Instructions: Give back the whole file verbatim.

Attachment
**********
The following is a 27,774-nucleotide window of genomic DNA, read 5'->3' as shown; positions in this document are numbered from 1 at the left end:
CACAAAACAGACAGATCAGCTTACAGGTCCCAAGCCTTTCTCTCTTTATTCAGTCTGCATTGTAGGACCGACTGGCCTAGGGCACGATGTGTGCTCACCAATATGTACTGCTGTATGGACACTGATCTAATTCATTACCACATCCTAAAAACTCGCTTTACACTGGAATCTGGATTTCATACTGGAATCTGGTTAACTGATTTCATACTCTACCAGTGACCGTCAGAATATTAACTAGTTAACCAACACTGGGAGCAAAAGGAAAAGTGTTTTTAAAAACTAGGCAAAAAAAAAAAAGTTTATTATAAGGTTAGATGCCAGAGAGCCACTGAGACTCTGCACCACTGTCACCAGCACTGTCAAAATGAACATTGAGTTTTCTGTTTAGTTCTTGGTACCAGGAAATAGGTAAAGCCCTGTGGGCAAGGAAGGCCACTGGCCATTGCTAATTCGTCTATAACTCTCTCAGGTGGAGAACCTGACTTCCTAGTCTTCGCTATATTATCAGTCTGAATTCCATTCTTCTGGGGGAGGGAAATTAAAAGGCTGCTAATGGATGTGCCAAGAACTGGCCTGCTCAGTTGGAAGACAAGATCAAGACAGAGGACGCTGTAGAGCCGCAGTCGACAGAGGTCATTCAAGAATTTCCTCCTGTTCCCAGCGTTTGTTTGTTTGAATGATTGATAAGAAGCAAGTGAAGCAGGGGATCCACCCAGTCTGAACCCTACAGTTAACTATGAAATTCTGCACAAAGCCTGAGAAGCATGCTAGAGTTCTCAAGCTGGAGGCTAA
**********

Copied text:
The following is a 27,774-nucleotide window of genomic DNA, read 5'->3' as shown; positions in this document are numbered from 1 at the left end:
CACAAAACAGACAGATCAGCTTACAGGTCCCAAGCCTTTCTCTCTTTATTCAGTCTGCATTGTAGGACCGACTGGCCTAGGGCACGATGTGTGCTCACCAATATGTACTGCTGTATGGACACTGATCTAATTCATTACCACATCCTAAAAACTCGCTTTACACTGGAATCTGGATTTCATACTGGAATCTGGTTAACTGATTTCATACTCTACCAGTGACCGTCAGAATATTAACTAGTTAACCAACACTGGGAGCAAAAGGAAAAGTGTTTTTAAAAACTAGGCAAAAAAAAAAAAGTTTATTATAAGGTTAGATGCCAGAGAGCCACTGAGACTCTGCACCACTGTCACCAGCACTGTCAAAATGAACATTGAGTTTTCTGTTTAGTTCTTGGTACCAGGAAATAGGTAAAGCCCTGTGGGCAAGGAAGGCCACTGGCCATTGCTAATTCGTCTATAACTCTCTCAGGTGGAGAACCTGACTTCCTAGTCTTCGCTATATTATCAGTCTGAATTCCATTCTTCTGGGGGAGGGAAATTAAAAGGCTGCTAATGGATGTGCCAAGAACTGGCCTGCTCAGTTGGAAGACAAGATCAAGACAGAGGACGCTGTAGAGCCGCAGTCGACAGAGGTCATTCAAGAATTTCCTCCTGTTCCCAGCGTTTGTTTGTTTGAATGATTGATAAGAAGCAAGTGAAGCAGGGGATCCACCCAGTCTGAACCCTACAGTTAACTATGAAATTCTGCACAAAGCCTGAGAAGCATGCTAGAGTTCTCAAGCTGGAGGCTAA